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Declawing is a common surgical procedure for cats. In the procedure the claw and the corresponding first bone of the toe, which the claw grows from, are removed. Cats do not bare weight on this portion of their toe, which is why it can be removed without affecting their ability to walk. Dogs however, do bare weight on this portion of their toe and should not be declawed.

In recent years there has been some debate about declawing and whether it should be a common practice. Owners may debate the choices for their own pets and individual situations. Laser surgery has been shown to benefit in declawing by reducing pain, bleeding, and swelling. With the advent of laser surgery, declawing has become far less painful and recovery has improved greatly.

At Allison Lane Animal Hospital we have taken some measures to minimize discomfort in our declaw patients. They are as follows:

1) Pain Medications are required for all patients, both prior to surgery and for several days after surgery (surgery is, of course, done under general anesthesia).

2) Laser surgery is mandatory for all declaws we perform.
 

Some other information that may be helpful for you to make a decision on declawing are listed below.

*Cats typically do most of their claw damage with their front claws. Leaving the back claws intact gives your cat a defense as well as an ability to climb if needed (ie. your cat accidentally gets outside).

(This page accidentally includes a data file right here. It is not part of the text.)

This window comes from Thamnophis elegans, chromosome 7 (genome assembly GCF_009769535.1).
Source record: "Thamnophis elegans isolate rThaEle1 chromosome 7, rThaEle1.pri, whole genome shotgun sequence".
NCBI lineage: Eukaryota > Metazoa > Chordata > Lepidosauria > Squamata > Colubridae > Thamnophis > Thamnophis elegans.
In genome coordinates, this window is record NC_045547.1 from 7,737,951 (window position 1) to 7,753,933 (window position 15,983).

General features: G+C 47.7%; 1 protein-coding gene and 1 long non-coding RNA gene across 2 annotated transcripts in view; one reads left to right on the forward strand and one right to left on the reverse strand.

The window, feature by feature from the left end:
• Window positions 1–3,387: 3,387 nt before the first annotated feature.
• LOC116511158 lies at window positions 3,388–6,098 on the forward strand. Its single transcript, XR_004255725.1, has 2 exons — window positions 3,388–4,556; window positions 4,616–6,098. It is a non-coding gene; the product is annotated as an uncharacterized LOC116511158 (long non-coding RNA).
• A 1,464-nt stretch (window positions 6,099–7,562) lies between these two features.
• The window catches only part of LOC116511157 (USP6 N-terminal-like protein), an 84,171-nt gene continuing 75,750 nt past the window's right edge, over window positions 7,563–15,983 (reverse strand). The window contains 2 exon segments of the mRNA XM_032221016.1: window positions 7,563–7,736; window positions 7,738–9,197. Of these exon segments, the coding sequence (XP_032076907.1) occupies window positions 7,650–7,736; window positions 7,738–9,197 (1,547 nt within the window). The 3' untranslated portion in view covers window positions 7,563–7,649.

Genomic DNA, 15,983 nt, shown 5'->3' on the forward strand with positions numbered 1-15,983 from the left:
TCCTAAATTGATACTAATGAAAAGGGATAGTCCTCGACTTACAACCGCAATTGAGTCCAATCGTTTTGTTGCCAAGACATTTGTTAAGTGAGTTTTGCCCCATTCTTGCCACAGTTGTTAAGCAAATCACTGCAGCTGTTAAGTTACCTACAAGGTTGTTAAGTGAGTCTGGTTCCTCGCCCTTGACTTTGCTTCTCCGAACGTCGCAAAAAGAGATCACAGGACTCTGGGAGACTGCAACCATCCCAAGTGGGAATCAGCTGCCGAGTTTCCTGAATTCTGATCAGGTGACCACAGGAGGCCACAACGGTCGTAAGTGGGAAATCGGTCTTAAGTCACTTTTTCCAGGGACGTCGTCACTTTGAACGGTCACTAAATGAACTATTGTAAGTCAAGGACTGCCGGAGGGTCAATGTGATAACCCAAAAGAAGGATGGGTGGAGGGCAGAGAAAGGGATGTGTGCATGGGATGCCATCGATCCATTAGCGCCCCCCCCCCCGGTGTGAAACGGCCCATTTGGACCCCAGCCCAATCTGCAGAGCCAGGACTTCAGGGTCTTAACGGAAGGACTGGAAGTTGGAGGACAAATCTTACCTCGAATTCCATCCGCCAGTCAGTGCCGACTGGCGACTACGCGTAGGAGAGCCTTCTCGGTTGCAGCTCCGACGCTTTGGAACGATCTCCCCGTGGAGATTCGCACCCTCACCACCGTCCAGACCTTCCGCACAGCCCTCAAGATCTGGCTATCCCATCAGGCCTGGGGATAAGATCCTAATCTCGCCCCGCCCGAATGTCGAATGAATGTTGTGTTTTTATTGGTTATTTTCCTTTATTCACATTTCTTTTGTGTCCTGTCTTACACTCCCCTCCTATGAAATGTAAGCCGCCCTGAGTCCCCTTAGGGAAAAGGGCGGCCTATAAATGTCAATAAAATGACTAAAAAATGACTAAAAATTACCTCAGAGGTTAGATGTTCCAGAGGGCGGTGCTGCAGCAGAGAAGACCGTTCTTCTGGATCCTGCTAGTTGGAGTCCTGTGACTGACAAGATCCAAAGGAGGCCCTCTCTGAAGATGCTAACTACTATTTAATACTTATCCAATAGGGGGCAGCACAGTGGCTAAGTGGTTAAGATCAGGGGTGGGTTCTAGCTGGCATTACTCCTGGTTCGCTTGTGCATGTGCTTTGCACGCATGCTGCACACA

*We recommend cats stay indoors due to all the risks to there safety found outdoors (ie. cars, dogs, other cats, people, etc.). If your cat spends time outdoors, we do not recommend declawing for your pet.

*Laser declaw surgery eliminates the need for a tourniquet during surgery and usually does not need post-operative bandaging. It also reduces hospital stay to only one day (hospital stay without laser is two days).

*We commonly advise that if the choices are a cat stay in a good home but need to be declawed, or have to be given up to a shelter or unknown situation, the best choice for that particular cat is likely to stay in a good home environment even if that means declawing.

*Our own cats have been front declawed and are happy, healthy members of our family. We have not seen any evidence that tells us it was a mistake to have them declawed.

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1660 Allison Lane
Jeffersonville, IN 47130
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